Directed by Josh Schwartz. Starring Victoria Justice, Jackson Nicoll, Chelsea Handler, Thomas Mann, Jane Levy, Osric Chau, Thomas Middleditch, Josh Pence. (2012, PG-13, 90 min.)
REVIEWED By Kimberley Jones, Fri., Oct. 26, 2012
Creative team Josh Schwartz and Stephanie Savage made their name in TV with likable dissertations on the nerd in ascension (The O.C., Chuck, Gossip Girl). Fun Size – Schwartz’s feature directorial debut, with a script by The Colbert Report staff writer Max Werner – could be filed under “related materials.”
High school senior Wren (Victoria Justice, of the Nickelodeon show Victorious) just wants to forget her troubles at home, where her mom (Chelsea Handler) has gone a little off her rocker because of the recent death of Wren’s dad, and her 8-year-old brother Albert (Nicoll) has responded by turning into a mute hellraiser. But Wren’s plans for unwinding at a Halloween party are derailed by a last-minute babysitting detail, and the straightforwardness of that task is further derailed when Albert goes missing. From there, the narrative, following the one-night-gone-awry schematic, splits into three tracks, charting Mom’s reckoning with her grief, chaos-magnet Albert’s wild night, and Wren’s efforts to reclaim Albert, aided by her geeky but devoted friend Roosevelt (Mann).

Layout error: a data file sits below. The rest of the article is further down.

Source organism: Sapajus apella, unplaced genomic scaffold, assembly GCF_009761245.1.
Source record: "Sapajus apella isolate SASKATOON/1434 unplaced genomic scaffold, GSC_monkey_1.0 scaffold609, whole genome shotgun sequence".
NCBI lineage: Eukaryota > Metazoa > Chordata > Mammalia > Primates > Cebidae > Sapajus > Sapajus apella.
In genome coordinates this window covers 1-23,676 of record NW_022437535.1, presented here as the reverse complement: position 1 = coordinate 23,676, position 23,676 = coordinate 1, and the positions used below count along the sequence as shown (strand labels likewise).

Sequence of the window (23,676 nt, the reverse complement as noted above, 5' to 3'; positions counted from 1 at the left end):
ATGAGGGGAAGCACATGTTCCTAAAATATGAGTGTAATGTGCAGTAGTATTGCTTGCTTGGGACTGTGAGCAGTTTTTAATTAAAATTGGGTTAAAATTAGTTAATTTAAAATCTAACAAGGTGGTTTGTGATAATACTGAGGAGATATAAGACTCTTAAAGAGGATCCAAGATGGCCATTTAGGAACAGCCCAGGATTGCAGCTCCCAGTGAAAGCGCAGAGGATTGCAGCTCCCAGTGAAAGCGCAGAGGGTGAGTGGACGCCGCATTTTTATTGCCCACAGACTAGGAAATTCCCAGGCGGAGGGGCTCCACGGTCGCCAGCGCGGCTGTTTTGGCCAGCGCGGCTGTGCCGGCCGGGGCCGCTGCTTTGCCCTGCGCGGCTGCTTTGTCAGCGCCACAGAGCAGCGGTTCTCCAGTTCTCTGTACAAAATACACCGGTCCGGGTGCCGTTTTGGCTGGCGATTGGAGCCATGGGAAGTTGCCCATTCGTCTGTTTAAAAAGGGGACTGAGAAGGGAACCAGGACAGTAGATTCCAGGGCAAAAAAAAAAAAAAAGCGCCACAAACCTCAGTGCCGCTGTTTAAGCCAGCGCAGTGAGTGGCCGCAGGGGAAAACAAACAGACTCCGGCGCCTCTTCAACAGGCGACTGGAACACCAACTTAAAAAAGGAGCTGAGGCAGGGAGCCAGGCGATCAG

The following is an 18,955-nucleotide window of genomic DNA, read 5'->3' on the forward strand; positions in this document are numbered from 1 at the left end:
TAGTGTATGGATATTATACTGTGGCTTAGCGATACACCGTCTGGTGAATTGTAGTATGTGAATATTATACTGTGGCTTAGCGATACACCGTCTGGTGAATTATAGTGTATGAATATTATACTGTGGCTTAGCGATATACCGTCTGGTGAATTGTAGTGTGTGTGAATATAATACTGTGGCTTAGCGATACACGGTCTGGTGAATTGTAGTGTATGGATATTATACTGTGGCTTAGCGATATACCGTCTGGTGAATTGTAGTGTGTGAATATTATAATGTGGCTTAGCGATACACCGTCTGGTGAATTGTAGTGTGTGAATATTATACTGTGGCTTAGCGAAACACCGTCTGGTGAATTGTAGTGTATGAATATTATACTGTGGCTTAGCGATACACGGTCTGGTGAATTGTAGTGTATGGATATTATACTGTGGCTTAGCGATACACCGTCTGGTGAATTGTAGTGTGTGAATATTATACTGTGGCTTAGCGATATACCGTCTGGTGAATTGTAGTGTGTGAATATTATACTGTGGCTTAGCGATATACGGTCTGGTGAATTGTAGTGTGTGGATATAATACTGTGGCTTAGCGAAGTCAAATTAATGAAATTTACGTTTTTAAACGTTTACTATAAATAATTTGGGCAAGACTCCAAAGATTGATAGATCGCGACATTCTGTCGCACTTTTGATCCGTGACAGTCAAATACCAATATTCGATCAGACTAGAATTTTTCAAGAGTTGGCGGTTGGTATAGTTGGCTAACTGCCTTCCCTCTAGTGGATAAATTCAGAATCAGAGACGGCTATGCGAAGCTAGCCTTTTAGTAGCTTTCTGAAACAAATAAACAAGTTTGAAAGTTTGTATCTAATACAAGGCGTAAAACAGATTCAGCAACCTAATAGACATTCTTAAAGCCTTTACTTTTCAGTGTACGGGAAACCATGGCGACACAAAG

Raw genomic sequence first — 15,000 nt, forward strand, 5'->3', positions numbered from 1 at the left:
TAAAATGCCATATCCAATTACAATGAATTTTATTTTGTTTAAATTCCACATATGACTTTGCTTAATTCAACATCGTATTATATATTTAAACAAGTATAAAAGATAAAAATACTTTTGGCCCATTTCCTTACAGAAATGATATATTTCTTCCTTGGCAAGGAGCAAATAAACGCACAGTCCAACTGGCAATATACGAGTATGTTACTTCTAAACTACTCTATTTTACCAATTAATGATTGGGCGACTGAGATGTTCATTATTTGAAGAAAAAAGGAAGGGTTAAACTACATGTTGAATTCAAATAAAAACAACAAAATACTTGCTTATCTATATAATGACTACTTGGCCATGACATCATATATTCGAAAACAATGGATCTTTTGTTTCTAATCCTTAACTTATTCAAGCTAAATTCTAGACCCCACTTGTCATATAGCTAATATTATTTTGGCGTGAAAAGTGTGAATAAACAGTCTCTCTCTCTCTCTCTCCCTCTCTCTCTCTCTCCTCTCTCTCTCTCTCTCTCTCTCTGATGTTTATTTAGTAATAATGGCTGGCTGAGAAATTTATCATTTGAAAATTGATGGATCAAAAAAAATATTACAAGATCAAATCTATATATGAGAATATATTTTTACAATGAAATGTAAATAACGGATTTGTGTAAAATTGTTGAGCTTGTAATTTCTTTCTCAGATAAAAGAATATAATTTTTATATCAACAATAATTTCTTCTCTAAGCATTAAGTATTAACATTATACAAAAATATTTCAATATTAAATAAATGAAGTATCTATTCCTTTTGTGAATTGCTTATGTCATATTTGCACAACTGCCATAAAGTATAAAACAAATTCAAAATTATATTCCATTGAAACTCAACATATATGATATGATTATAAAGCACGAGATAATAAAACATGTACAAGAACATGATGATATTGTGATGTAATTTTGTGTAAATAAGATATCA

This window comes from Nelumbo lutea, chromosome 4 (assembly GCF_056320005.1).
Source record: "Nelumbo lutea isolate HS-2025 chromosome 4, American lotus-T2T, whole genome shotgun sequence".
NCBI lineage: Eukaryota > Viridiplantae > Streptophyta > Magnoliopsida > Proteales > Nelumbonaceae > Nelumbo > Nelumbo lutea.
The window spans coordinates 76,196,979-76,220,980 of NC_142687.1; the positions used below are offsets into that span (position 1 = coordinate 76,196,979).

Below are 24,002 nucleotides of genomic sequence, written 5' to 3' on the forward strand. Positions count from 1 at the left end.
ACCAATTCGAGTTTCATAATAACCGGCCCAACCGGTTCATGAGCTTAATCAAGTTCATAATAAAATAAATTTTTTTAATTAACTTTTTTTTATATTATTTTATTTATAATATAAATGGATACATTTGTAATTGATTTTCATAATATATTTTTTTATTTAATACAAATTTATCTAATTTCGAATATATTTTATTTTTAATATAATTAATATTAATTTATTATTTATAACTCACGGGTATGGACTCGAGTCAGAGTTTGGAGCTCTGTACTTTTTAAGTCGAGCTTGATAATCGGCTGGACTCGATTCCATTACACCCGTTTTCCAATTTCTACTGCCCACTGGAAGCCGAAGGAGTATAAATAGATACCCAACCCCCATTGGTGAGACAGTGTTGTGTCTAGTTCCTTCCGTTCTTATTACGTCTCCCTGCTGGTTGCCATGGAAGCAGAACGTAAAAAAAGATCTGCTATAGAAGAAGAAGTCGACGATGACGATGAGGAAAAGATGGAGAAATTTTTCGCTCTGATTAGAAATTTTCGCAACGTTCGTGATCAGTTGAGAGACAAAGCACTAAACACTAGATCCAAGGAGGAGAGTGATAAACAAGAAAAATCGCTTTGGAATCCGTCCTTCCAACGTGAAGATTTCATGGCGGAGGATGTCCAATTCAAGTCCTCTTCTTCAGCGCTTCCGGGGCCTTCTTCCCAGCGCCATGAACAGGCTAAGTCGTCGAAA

As they say, hijinks ensue, although they are of a rather gentle order, as befits a Nickelodeon film that, perhaps inadvisedly, deep-lunges to accommodate the concerns of a middle-aged single mom, a teenager, and a larcenous little boy. The one-size-fits-all mentality – wherein mom’s raw grief is shoehorned into the same space as Albert’s flaming dog-poo antics – dulls the intriguing jagged edges built into the premise and burbling in the actors: Young Nicoll, for instance, wears existential weariness and barely corked rage as easily as he does his Spidey costume. Imagine Little Miss Sunshine’s dark materials (and superior craftsmanship) diluted with a Hannah Montana-like sunny silliness – which is to say: sometimes funny, often broad-stroked, ever sweet, and landing shy of its potential. It could’ve been worse; kid-aimed entertainment can only be bettered by treating nerd-dom and decency as high values.